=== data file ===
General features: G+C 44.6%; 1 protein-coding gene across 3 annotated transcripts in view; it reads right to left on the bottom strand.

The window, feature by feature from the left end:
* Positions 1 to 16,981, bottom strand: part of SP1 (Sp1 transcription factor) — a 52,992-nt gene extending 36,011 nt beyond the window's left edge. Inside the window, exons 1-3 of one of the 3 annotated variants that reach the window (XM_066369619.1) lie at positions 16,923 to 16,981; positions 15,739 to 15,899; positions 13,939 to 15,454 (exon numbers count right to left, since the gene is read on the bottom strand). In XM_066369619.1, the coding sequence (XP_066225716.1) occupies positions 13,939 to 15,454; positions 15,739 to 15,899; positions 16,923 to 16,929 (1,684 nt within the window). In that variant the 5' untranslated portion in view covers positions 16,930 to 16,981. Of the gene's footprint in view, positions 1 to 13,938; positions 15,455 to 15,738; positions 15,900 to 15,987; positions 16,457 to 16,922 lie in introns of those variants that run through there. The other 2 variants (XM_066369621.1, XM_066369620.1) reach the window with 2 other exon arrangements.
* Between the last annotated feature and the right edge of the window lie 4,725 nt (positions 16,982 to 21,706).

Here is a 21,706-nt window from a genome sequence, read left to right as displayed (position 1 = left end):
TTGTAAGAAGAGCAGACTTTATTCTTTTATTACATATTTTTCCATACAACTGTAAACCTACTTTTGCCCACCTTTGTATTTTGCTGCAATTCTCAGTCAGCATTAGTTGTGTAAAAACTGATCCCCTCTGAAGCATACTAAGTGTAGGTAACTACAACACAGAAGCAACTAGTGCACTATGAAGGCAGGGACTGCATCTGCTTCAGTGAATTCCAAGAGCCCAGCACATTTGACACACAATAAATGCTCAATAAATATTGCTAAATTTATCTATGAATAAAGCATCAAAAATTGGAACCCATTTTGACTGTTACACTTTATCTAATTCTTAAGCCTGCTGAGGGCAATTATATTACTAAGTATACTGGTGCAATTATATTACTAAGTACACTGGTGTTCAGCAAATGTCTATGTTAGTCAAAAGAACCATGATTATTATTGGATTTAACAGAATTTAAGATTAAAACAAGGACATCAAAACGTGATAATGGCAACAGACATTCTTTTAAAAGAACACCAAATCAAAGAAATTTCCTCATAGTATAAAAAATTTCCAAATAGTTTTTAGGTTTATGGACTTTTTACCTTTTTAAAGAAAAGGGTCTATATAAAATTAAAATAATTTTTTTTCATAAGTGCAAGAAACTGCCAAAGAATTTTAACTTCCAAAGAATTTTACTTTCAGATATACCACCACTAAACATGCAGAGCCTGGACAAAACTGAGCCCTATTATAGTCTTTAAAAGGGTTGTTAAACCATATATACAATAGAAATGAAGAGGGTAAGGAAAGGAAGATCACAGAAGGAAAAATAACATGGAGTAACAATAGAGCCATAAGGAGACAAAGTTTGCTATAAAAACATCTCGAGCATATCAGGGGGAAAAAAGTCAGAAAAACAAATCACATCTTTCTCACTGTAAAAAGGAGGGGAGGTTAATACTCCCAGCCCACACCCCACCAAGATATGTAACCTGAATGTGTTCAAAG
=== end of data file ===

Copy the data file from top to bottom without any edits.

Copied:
General features: G+C 44.6%; 1 protein-coding gene across 3 annotated transcripts in view; it reads right to left on the bottom strand.

The window, feature by feature from the left end:
* Positions 1 to 16,981, bottom strand: part of SP1 (Sp1 transcription factor) — a 52,992-nt gene extending 36,011 nt beyond the window's left edge. Inside the window, exons 1-3 of one of the 3 annotated variants that reach the window (XM_066369619.1) lie at positions 16,923 to 16,981; positions 15,739 to 15,899; positions 13,939 to 15,454 (exon numbers count right to left, since the gene is read on the bottom strand). In XM_066369619.1, the coding sequence (XP_066225716.1) occupies positions 13,939 to 15,454; positions 15,739 to 15,899; positions 16,923 to 16,929 (1,684 nt within the window). In that variant the 5' untranslated portion in view covers positions 16,930 to 16,981. Of the gene's footprint in view, positions 1 to 13,938; positions 15,455 to 15,738; positions 15,900 to 15,987; positions 16,457 to 16,922 lie in introns of those variants that run through there. The other 2 variants (XM_066369621.1, XM_066369620.1) reach the window with 2 other exon arrangements.
* Between the last annotated feature and the right edge of the window lie 4,725 nt (positions 16,982 to 21,706).

Here is a 21,706-nt window from a genome sequence, read left to right as displayed (position 1 = left end):
TTGTAAGAAGAGCAGACTTTATTCTTTTATTACATATTTTTCCATACAACTGTAAACCTACTTTTGCCCACCTTTGTATTTTGCTGCAATTCTCAGTCAGCATTAGTTGTGTAAAAACTGATCCCCTCTGAAGCATACTAAGTGTAGGTAACTACAACACAGAAGCAACTAGTGCACTATGAAGGCAGGGACTGCATCTGCTTCAGTGAATTCCAAGAGCCCAGCACATTTGACACACAATAAATGCTCAATAAATATTGCTAAATTTATCTATGAATAAAGCATCAAAAATTGGAACCCATTTTGACTGTTACACTTTATCTAATTCTTAAGCCTGCTGAGGGCAATTATATTACTAAGTATACTGGTGCAATTATATTACTAAGTACACTGGTGTTCAGCAAATGTCTATGTTAGTCAAAAGAACCATGATTATTATTGGATTTAACAGAATTTAAGATTAAAACAAGGACATCAAAACGTGATAATGGCAACAGACATTCTTTTAAAAGAACACCAAATCAAAGAAATTTCCTCATAGTATAAAAAATTTCCAAATAGTTTTTAGGTTTATGGACTTTTTACCTTTTTAAAGAAAAGGGTCTATATAAAATTAAAATAATTTTTTTTCATAAGTGCAAGAAACTGCCAAAGAATTTTAACTTCCAAAGAATTTTACTTTCAGATATACCACCACTAAACATGCAGAGCCTGGACAAAACTGAGCCCTATTATAGTCTTTAAAAGGGTTGTTAAACCATATATACAATAGAAATGAAGAGGGTAAGGAAAGGAAGATCACAGAAGGAAAAATAACATGGAGTAACAATAGAGCCATAAGGAGACAAAGTTTGCTATAAAAACATCTCGAGCATATCAGGGGGAAAAAAGTCAGAAAAACAAATCACATCTTTCTCACTGTAAAAAGGAGGGGAGGTTAATACTCCCAGCCCACACCCCACCAAGATATGTAACCTGAATGTGTTCAAAG